Gerald Penn from the University of Toronto is staying at IEAS for three weeks to work with Gert Webelhuth, Manfred Sailer, Niko Schenk, and Frank Richter on several extensions of the TRALE grammar implementation system.
TRALE is at the heart of various long-term projects we are pursuing at the linguistics department. Most visibly, it provides the underlying software platform for the online grammars which Gert Webelhuth uses throughout his syntax courses. In order to make the graphical user interface of the online grammars in those classes more intuitive, Continue reading Gerald Penn Visits IEAS→
The murder of Richard Montague, disruptive innovator in the thriving field of formal semantics (as he might be called by advertising companies today), is an unsolved police case. His theories of natural language, and their many successors, are of course still taught today, as any student in our semantics courses can tell you. For taking some time off from the intellectual effort that it takes to come to grips with logical languages, without leaving the topic altogether, there is an exciting option: A few years ago, Aifric Campbell published a murder mystery, The Semantics of Murder, which is constructed around the real-world events surrounding the life of Richard Montague. Here’s your exceptional chance to enjoy a structural analysis of a higher-order quantificational formula in a relaxing environment – as a student of semantics you might want to check out page 58 of the 2008 softcover edition right away!
Dianne Jonas is again heading north to Iceland, where she will be giving a talk on `The Morphosyntax of the verb tykja in Faroese – a Diachronic and Comparative Perspective’. Her presentation is part of a meeting organized by Háskóla Íslands og Fróðskaparseturs í
Færeyjum (University of Iceland and University of the Faroe Islands).
Dianne Jonas is currently in Iceland, attending the 22nd Germanic Linguistics Annual Conference in Reykjavík. She will be giving a talk with her coauthor, Ásgrímur Angantýsson, on the syntax of adverbial clauses in Icelandic on May 21st. Here is a pdf of an abstract of their talk.
Janina Radó visited the Linguistics Institute of the Hungarian Academy of Sciences from March 3rd through March 5th. On the first day, she and Oliver Bott from Universität Tübingen talked on Experimental evidence against underspecified representations of quantifier scope, followed by a two-day course on Experimental investigations into quantifier scope at Pázmány University Budapest.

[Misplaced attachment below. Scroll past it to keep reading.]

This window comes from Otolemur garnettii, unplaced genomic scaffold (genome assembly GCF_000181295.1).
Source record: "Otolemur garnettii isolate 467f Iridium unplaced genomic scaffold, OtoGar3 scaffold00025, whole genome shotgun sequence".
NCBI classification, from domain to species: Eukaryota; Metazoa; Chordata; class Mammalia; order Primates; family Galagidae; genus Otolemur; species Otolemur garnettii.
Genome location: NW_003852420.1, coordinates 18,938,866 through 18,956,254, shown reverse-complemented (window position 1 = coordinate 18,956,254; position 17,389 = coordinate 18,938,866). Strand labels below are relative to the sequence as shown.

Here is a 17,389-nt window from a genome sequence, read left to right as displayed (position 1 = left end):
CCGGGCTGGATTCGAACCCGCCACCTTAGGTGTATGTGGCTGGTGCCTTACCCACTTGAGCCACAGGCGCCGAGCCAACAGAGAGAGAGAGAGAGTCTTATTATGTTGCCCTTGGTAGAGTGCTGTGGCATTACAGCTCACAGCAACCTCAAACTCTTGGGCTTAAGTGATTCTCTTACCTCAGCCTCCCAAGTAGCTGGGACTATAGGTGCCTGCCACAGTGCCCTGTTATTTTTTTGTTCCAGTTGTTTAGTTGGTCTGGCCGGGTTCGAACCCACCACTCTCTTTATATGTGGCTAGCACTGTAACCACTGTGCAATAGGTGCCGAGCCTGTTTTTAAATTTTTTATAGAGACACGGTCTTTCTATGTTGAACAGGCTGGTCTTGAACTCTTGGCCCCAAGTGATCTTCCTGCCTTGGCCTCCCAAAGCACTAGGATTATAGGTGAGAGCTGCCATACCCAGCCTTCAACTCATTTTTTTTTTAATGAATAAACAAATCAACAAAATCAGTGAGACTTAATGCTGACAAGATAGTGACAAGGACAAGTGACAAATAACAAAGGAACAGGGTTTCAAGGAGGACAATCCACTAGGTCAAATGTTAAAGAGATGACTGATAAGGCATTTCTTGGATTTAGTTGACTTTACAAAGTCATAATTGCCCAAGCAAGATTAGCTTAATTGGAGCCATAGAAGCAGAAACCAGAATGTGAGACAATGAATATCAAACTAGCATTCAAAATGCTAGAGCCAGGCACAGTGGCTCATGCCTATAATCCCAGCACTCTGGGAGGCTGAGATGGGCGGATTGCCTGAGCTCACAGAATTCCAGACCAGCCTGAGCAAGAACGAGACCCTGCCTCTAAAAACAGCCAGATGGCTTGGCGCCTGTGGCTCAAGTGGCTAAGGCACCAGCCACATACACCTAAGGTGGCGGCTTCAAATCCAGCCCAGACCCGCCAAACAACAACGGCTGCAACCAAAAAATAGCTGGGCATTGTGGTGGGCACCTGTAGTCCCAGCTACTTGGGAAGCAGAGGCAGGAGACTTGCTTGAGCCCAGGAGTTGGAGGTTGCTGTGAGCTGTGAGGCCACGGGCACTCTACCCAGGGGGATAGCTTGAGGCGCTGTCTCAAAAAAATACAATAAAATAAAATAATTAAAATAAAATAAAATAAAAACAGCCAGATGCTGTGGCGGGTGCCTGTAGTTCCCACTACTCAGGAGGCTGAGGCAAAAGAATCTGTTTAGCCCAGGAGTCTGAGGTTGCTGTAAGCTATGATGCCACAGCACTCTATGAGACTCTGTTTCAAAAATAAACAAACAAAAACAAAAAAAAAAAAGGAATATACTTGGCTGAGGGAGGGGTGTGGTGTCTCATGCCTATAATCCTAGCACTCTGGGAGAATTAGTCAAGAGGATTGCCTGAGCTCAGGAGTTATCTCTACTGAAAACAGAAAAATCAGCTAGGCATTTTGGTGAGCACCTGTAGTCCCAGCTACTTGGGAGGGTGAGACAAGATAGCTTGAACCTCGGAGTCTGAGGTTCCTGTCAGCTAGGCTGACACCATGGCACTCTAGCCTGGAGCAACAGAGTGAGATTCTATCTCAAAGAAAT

Many tests of semantic properties that linguists use in their everyday life rely on reasoning. For example, if you know that all space aliens love chocolate, and you learn that Mary is a space alien, then you also know that Mary loves chocolate. This does not only tell you something important about space aliens, on closer inspection and after some serious linguistic analyzing it also reveals certain properties of the meaning of the determiner all. Continue reading Paper on Automatic Reasoning→
It is that time of the year again: December 14th saw all of us linguists coming together celebrating the completion of another productive year. As pictures of the event reveal, we were having a good time. Lighting and scenery were just perfect!
At a workshop on grammar development in Zichron Ya’akov in the second half of June Janina Radó and Frank Richter gave two talks. Janina reported on ongoing experimental work on complex sluicing and focus. Frank discussed some aspects of a paper with Michael Hahn on using Henkin semantics for automatic reasoning with natural language.
The perfect conference location provided ample opportunity to explore the town and to learn about the local historical, botanical and culinary offerings.